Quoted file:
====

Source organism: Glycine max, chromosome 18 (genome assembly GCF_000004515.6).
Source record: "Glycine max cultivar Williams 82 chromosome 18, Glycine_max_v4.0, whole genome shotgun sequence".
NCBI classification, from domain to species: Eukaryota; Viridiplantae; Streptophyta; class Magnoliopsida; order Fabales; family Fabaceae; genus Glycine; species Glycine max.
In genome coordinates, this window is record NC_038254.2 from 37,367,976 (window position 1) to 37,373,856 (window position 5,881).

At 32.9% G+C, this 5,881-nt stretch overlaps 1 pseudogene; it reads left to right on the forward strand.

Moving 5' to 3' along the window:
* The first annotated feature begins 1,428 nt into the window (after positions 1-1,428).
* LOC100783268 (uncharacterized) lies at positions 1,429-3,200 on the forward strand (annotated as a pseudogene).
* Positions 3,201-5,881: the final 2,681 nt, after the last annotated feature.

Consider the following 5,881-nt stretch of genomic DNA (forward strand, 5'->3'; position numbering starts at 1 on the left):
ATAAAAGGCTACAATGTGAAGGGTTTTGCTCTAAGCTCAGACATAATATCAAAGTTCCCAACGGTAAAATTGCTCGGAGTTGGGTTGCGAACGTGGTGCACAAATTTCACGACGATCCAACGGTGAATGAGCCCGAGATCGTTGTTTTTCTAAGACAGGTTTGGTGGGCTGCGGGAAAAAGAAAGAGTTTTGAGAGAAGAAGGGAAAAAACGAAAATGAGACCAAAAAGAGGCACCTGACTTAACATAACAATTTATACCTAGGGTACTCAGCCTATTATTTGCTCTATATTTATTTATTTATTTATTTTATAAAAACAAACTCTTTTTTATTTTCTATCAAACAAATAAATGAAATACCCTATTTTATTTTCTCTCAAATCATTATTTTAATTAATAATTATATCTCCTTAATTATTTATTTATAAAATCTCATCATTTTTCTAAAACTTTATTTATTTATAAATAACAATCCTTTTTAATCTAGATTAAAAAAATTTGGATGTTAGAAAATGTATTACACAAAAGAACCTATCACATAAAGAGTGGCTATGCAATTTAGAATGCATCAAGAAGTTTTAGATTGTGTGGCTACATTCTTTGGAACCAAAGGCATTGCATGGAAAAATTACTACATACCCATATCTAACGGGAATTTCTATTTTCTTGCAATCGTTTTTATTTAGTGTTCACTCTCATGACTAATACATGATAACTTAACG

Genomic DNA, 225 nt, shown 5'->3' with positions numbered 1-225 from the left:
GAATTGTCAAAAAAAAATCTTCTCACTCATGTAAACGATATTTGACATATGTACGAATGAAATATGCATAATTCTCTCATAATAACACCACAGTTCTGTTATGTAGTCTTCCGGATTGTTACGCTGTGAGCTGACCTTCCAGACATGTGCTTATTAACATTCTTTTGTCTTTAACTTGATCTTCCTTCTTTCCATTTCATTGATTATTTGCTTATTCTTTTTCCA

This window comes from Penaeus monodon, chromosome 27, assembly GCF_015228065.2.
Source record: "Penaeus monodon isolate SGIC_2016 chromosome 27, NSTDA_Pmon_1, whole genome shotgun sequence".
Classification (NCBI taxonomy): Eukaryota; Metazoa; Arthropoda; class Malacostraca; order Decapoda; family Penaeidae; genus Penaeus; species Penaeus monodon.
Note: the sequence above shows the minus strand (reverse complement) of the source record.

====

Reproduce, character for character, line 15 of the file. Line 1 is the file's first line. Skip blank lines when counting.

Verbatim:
Source record: "Penaeus monodon isolate SGIC_2016 chromosome 27, NSTDA_Pmon_1, whole genome shotgun sequence".